False statement or omission – CAD 24,000.
Failure to file the CbCR may also result in penalties up to CAD 12,000, or up to CAD 24,000 when demand is made.
- The CRA’s administrative practices with respect to economic analysis and how to demonstrate an arm’s length result are generally aligned with the OECD Guidelines. Certain specific CRA interpretations and administrative positions are outlined in the TPMs, particularly:
- TPM-06 – Bundled Transactions
- TPM-09 – Reasonable efforts under section 247 of the Income Tax Act
- TPM-14 – 2010 Update of the OECD Transfer Pricing Guidelines
- TPM-15 – Intra-group services and section 247 of the Income Tax Act
- TPM-16 – Role of Multiple Year Data in Transfer Pricing Analyses
- TPM-17 – The Impact of Government Assistance on Transfer Pricing
- Advanced Pricing Agreements (APAs) are written agreements between a taxpayer and the Minister of National Revenue to confirm the appropriate transfer pricing methodologies, in advance, and their application to specific cross-border non-arm’s length transactions or arrangements for specified period of time, under specified terms and conditions. See IC94-4R Advance Pricing Arrangements (APA), IC94-4RSR Advance Pricing Arrangements for Small Businesses, TPM-11 - Advance Pricing Arrangement (APA) Rollback. See also www.canada.ca.
- According to the CRA’s 2019 Advance Pricing Arrangement Program Report, the CRA had an active case inventory of 71 APAs, approximately 89 percent of the cases involved taxpayers seeking an APA on a bilateral or multilateral basis, and in 2019, the average time taken to complete a bilateral APA was 51.1 months. APA cases in process involving transfers of tangible property represented 47 percent, intangible property represented 27 percent, intra-group services represented 23 percent, and financing arrangements represented 3 percent.
- In the event of a dispute, Taxpayers have 90 days from the date of the receipt of a notice of assessment to file a notice of objection (NOO) and pursue domestic resolution channels, including potentially escalating the matter to the Tax Court of Canada, Federal Court of Appeal, or even Supreme Court of Canada.
- In practice, Taxpayers often pursue resolution through Competent Authority while holding the NOO in abeyance. The Canadian Competent Authority Services Division (CASD) is responsible the Canadian competent authority program. A taxpayer shall make a request to the CASD after receiving an adjustment made by the CRA within the time limits specified in the applicable tax convention. Canada has an extensive treaty network, and the Mutual Agreement Procedure (MAP) will often be available when double taxation occurs. On average, MAP cases take approximately two years to resolve. See also TPM-12 – Accelerate Competent Authority procedure (ACAP).
- No exemptions exist for contemporaneous documentation requirements.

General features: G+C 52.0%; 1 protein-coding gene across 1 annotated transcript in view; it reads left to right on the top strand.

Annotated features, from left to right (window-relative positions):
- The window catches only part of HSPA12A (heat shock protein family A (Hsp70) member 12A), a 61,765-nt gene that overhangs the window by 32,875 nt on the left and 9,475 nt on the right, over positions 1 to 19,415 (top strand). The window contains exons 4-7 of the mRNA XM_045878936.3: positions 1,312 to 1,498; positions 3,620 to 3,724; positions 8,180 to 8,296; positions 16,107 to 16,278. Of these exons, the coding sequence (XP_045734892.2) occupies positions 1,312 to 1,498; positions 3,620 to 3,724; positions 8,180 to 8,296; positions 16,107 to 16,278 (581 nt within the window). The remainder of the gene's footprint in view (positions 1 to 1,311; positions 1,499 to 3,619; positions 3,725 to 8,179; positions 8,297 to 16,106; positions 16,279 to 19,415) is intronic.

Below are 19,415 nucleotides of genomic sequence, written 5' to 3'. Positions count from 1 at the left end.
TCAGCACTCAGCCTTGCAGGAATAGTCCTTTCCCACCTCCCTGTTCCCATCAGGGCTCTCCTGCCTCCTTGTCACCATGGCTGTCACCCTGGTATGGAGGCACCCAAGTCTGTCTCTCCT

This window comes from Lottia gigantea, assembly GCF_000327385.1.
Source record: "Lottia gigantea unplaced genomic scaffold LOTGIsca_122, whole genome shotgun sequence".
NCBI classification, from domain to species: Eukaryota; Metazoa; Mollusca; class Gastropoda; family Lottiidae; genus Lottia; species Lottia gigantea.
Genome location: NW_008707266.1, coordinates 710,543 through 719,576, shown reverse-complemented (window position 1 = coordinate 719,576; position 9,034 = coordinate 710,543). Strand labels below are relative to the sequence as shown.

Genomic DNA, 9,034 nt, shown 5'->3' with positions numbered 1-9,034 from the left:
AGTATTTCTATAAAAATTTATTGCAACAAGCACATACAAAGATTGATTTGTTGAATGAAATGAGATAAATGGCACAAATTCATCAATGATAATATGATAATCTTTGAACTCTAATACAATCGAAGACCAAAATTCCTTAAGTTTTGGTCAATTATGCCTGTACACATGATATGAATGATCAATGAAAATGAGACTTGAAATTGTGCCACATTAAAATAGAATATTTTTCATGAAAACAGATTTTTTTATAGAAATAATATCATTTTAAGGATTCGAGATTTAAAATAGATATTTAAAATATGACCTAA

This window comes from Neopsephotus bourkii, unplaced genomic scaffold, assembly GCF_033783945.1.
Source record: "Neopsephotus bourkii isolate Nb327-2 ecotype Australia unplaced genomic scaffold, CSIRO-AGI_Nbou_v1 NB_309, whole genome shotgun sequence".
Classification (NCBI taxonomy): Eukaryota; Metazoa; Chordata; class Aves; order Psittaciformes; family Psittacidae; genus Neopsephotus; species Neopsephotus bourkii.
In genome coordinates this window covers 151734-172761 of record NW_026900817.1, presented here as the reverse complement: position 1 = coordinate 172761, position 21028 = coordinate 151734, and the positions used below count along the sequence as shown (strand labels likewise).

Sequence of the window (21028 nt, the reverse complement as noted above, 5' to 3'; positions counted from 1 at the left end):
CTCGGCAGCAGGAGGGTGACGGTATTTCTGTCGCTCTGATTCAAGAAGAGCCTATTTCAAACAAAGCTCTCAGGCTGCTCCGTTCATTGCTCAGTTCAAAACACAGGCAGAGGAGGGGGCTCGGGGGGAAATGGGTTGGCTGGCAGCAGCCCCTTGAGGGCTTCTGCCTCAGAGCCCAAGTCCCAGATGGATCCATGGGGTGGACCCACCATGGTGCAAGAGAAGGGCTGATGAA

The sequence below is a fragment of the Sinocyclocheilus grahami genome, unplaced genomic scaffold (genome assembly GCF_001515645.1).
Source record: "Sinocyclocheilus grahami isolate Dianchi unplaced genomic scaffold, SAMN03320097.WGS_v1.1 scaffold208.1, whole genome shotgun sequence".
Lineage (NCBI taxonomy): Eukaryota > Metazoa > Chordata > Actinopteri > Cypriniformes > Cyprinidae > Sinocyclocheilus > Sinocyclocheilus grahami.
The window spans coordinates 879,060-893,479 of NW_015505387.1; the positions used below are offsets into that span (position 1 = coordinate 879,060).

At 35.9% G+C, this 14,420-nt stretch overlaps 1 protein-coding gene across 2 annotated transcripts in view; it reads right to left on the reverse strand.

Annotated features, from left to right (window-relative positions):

- Taxpayers are exempted from filing the T106 Form if the amount of total reportable transactions for all the non-residents is less than CAD 1 million.
- Taxpayers with total consolidated group revenues below EUR 750 million in the preceding fiscal year are exempted from filing the CBCr Form.
- The Canadian tax system’s response to the COVID-19 pandemic included temporary measures that provided flexibility and relief to taxpayers, including extensions of certain tax return filing deadlines and the pausing of certain audit and tax collection activities. Note also that the Canadian Federal Budget for fiscal year 2020 to 2021 was postponed due to the 2020 COVID-19.
- Significant government assistance has been provided to certain Taxpayers due to COVID-19 (in particular, through the Canadian Employment Wage Subsidy – CEWS). The transfer pricing implications of government assistance must be considered. Taxpayers may respond to the pandemic by directly or indirectly sharing all or part of the COVID-19 government assistance with a non-arm’s length non-resident party through the reduction of allocable costs or mark-up. Although the CRA has not specifically indicated that Transfer Pricing Memorandum-17
- The Impact of Government Assistance on Transfer Pricing would apply to COVID-19 government assistance, taxpayers are cautioned to perform an in-depth economic analysis to demonstrate that the prices charged reflect arm’s length prices and are not merely a mechanical application of a cost-plus formula. Failure to develop any support could result in penalties and potentially increase the taxpayer’s income tax obligations.
- For a comprehensive listing of Canadian transfer pricing guidance documents, see www.canada.ca.
- Note that a number of the CRA’s transfer pricing guidance documents have been recently cancelled or are under revision.
- Information Circular 87-2R International Transfer Pricing was cancelled effective December 30, 2019 due to its inconsistency with the CRA’s current interpretation and application of Section 247 of the ITA and the recent of the OECD Guidelines.
- Information Circular 71-17R5 Guidance on Competent Authority Assistance Under Canada’s Tax Conventions has been undergoing revisions.
- Transfer Pricing Memorandum-03 Downward Transfer Pricing Adjustments Under Subsection 247(2) has been undergoing revisions.